In any job setting, falls are an ever present hazard that can occur even during simple daily activities such as walking or climbing a ladder. The 2009 data from the Bureau of Labor Statistics reveals that 605 workers were killed and at least 212, 760 workers seriously injured by falls. The construction industry experiences the largest frequency of fall associated fatalities. Non-fatal fall injuries occur in the health services and in the wholesale and retail industries. Overall, building cleaning and maintenance, transportation and material moving, healthcare support, and construction/extraction sectors are more at risk of fall injuries. Low safety standards and unsafe practices are responsible for falls at the workplace.
Researchers at the John Hopkins University School of Medicine published a study in a recent issue of the Journal of Neurotrauma that falls are the leading cause of spinal injuries in the country. At least 41.5% of spinal injuries seen in the ERs across America are caused by falls. This is more than the 35% of spinal injuries caused by motor vehicle accidents. The John Hopkins team reviewed more than 43, 000 medical records of patients who came in for emergency treatment for spinal cord injuries between 2007 and 2009. The review allowed the team to classify the causes of injuries and thereby determine the causes for the maximum number of injuries. It was also found that while the injury rate decreased among the younger group aged 18 – 64, it increased among older patients above the age of 65.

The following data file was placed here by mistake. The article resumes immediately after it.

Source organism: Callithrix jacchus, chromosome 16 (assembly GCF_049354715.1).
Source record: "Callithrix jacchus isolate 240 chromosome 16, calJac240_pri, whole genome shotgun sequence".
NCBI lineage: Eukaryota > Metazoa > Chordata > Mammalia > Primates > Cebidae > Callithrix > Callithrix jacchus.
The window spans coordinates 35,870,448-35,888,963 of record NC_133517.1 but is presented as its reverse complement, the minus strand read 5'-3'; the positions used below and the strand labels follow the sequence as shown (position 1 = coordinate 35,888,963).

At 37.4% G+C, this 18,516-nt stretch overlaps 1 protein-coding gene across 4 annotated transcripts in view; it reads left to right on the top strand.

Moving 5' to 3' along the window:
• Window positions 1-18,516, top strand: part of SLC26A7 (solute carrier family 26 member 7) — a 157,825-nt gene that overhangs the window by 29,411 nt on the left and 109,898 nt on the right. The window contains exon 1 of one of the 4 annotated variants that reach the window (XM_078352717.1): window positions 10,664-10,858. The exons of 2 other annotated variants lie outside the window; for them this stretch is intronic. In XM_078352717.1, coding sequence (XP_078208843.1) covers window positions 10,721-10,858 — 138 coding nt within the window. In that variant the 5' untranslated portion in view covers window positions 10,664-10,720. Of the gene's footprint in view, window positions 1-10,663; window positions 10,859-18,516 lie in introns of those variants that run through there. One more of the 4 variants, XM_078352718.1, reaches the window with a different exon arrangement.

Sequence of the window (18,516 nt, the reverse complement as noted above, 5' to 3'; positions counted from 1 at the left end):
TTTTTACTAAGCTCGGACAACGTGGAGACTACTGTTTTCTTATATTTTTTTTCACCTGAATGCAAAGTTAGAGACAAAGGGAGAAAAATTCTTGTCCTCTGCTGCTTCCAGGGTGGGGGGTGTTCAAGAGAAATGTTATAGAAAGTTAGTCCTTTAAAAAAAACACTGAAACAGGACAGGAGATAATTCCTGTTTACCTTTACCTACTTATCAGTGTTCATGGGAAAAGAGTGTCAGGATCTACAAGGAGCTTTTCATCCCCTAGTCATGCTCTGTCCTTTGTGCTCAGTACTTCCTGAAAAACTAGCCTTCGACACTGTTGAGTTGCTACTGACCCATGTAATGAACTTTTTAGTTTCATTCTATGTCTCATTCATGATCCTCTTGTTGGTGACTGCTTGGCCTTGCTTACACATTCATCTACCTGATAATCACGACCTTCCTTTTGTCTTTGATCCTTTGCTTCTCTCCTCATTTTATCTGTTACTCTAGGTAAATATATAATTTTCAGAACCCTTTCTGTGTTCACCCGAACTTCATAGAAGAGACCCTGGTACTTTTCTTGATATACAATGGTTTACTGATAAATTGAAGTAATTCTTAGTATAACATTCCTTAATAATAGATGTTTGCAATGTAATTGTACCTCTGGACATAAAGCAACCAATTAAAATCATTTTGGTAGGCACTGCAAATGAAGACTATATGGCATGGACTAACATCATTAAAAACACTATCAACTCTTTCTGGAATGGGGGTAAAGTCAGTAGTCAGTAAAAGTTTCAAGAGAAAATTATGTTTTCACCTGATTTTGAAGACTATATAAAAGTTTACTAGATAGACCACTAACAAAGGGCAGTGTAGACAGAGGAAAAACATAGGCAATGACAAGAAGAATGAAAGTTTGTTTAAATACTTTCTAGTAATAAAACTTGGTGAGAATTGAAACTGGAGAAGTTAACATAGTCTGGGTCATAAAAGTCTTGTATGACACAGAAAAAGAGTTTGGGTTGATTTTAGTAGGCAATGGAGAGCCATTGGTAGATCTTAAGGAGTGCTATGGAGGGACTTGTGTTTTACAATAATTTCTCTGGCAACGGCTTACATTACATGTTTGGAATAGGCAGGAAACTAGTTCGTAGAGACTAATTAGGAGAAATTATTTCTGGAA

CDC (Centers for Disease Control and Prevention) has estimated that the cost associated with fall associated injuries among the elderly is around $ 30 billion annually. The Johns Hopkins researchers found that older people are four times more likely to die in the ER after incurring a severe spinal cord injury. In an in-patient setting, they were 6 times more likely to die compared to a younger patient.
Fall injuries are covered by workers’ compensation and are a considerable financial burden on the employers. In the US, workers’ compensation and the medical costs associated with occupational fall incidents is estimated at around $70 billion per year. Usually, personal injury claims are evaluated on the basis of a detailed medical record review that would include a clear medical chronology or chronological listing of medical encounters.
Industry leaders, regulators, labor unions, employers, employees, professional associations, researchers and safety professionals all need to actively work to introduce practical and effective fall prevention strategies, improving the job environment, and promoting flawless safety standards. This requires continuous and successful education of the workers as well.